Degree Name

PhD (Doctor of Philosophy)


Biomedical Sciences

Date of Award

May 1991


Nitrogen dioxide (NO$\sb2$), an air pollutant produced by burning fossil fuels and a component of cigarette smoke, is thought to contribute to the pathogenesis of pulmonary diseases, such as emphysema. To gain information on the mechanism by which NO$\sb2$ damages the lung, in vitro exposures of $\alpha\sb1$-proteinase inhibitor ($\alpha\sb1$-PI), elastin, bovine serum albumin (BSA), human serum albumin (HSA) and synthetic poly-L-lysine were performed. A genetic deficiency of $\alpha\sb1$-PI predisposes humans to emphysema and NO$\sb2$ has been hypothesized to damage $\alpha\sb1$-PI, which would leave proteases such as human neutrophil elastase, (HNE) free to attack lung structural proteins. The ability of $\alpha\sb1$-PI to inhibit HNE declined with exposure to 50% of the control value at molar ratios of NO$\sb2$:$\alpha\sb1$-PI of 400:1 and greater. Exposure of $\alpha\sb1$-PI to NO$\sb2$ resulted in a 50% loss of immunoreactivity with either monoclonal or polyclonal antibodies in an enzyme-linked immunosorbent assay at molar ratios of NO$\sb2$:$\alpha\sb1$-PI of essentially 100:1 and greater. The mechanisms of these effects were investigated via ultraviolet-visible spectroscopy and amino acid analysis. The remaining target molecules were labeled by reductive methylation of amino groups with $\sp3$H-HCHO prior to treatment with NO$\sb2$ in aqueous solutions at physiological pH. Time course exposure of 5 mg $\sp3$H-insoluble bovine ligamentum nuchae elastin suspensions with up to 120 $\mu$moles of NO$\sb2$ resulted in 90% solubilization of the label. Amino acid analysis of the soluble and insoluble fractions from these exposures confirmed that 80% of the $\sp3$H-dimethyllysine residues were in the soluble fraction. Since these results suggested a specific reactivity of NO$\sb2$ with lysine residues, 400 $\mu$g $\sp3$H-poly-L-lysine was exposed to 120 $\mu$moles NO$\sb2$. Gel filtration chromatography revealed that the 50,000 M$\sb{\rm r}$ $\sp3$H-poly-L-lysine had been degraded to small peptides of 1-3,000 M$\sb{\rm r}$. Similar exposures were conducted using $\sp3$H-BSA and $\sp3$H-HSA, followed by gel filtration chromatography and SDS-PAGE with fluorography. The results suggest that NO$\sb2$ preferentially reacts with Lys-Lys or other specific sequences, resulting in peptide bond cleavage. Under the conditions used, 23% of the BSA tyrosine residues were nitrated and aggregates of HSA indicative of bityrosine cross-link formation were observed. These findings are the first indication that NO$\sb2$ can cause protein fragmentation and provide additional data on the potential of NO$\sb2$ to damage lung proteins, such as elastin.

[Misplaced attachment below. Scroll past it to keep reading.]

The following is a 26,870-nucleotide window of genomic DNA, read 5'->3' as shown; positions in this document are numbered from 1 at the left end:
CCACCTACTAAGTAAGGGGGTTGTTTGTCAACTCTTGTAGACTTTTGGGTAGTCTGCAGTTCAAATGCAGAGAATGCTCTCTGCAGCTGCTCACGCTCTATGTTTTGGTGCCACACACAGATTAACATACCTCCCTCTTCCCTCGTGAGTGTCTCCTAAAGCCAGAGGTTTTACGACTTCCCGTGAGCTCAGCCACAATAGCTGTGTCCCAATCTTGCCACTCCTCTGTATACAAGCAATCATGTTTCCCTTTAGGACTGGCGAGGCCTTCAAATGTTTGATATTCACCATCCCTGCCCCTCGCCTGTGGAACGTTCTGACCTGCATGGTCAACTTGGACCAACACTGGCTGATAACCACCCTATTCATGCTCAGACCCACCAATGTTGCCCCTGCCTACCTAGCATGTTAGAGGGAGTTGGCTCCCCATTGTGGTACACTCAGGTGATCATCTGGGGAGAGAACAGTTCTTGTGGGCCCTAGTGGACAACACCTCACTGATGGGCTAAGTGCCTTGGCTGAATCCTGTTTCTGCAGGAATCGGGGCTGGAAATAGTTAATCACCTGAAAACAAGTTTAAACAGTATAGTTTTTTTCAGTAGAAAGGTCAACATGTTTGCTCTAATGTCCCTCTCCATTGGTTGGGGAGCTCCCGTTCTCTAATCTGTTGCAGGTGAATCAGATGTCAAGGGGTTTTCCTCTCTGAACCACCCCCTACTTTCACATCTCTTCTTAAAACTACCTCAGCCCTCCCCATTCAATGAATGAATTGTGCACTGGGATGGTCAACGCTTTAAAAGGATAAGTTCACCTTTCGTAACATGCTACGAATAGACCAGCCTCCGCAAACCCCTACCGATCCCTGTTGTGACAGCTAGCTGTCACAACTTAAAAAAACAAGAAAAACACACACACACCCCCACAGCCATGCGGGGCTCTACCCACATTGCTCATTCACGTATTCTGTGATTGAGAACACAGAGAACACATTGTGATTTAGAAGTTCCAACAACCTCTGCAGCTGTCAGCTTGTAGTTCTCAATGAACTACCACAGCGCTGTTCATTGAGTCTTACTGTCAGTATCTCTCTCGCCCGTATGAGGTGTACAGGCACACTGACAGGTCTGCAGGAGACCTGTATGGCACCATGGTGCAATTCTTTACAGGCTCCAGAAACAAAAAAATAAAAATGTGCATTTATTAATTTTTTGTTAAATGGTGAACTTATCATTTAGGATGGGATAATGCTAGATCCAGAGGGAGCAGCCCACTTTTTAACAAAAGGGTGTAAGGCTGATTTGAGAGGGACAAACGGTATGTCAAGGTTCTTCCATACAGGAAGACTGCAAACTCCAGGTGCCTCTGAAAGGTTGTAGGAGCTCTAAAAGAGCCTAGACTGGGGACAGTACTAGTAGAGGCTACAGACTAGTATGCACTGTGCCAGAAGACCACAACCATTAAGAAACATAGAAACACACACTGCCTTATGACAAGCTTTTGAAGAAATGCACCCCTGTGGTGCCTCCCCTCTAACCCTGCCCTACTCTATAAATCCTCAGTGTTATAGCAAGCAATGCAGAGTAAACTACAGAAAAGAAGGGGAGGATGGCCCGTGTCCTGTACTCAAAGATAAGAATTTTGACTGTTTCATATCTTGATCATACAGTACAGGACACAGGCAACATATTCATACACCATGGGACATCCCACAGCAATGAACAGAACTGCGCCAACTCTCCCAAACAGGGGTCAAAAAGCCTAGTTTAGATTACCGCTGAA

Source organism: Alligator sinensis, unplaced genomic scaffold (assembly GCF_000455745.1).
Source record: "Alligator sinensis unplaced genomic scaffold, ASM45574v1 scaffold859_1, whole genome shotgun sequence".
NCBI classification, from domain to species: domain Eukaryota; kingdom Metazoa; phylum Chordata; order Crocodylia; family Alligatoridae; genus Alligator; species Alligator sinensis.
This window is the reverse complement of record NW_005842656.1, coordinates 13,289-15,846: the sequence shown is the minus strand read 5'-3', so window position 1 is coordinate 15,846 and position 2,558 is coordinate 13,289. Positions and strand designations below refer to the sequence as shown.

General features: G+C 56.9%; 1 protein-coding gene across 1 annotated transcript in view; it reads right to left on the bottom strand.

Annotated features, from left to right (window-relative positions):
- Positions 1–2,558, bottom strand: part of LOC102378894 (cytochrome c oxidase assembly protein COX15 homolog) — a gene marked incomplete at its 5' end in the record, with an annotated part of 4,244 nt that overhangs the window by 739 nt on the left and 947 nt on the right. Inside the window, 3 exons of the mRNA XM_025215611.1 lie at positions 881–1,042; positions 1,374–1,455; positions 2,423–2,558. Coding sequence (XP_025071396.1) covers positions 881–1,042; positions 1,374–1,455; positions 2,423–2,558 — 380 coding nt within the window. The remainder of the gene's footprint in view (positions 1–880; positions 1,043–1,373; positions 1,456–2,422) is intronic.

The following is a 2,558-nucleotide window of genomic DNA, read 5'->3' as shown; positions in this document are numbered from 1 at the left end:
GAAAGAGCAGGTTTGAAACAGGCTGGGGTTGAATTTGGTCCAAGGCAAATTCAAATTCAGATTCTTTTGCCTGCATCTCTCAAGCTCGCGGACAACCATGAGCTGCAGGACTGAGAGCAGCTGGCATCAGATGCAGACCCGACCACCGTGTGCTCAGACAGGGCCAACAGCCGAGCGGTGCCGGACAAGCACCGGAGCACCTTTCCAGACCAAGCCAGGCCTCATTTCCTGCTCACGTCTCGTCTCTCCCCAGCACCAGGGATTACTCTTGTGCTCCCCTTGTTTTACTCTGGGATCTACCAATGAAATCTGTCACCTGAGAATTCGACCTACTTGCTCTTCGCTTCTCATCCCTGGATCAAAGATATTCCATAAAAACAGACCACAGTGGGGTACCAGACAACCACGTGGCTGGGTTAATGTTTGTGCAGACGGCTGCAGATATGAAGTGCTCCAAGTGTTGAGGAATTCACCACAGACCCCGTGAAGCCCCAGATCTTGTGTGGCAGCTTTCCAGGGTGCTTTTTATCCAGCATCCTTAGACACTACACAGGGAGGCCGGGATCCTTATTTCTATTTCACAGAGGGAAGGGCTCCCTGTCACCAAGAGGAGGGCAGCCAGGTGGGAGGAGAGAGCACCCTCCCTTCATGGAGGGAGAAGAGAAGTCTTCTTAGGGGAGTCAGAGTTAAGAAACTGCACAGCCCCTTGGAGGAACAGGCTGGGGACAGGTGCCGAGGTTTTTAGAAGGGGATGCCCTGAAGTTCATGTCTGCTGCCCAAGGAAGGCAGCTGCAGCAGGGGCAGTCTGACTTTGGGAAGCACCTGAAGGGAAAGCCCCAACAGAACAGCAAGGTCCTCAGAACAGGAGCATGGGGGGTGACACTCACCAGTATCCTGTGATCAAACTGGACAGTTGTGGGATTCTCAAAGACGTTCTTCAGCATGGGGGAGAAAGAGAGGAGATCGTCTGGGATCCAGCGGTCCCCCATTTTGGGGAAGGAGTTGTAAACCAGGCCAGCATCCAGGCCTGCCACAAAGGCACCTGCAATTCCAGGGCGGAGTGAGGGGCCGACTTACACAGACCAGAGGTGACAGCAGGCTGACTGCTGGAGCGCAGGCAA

Document Type

Dissertation - Open Access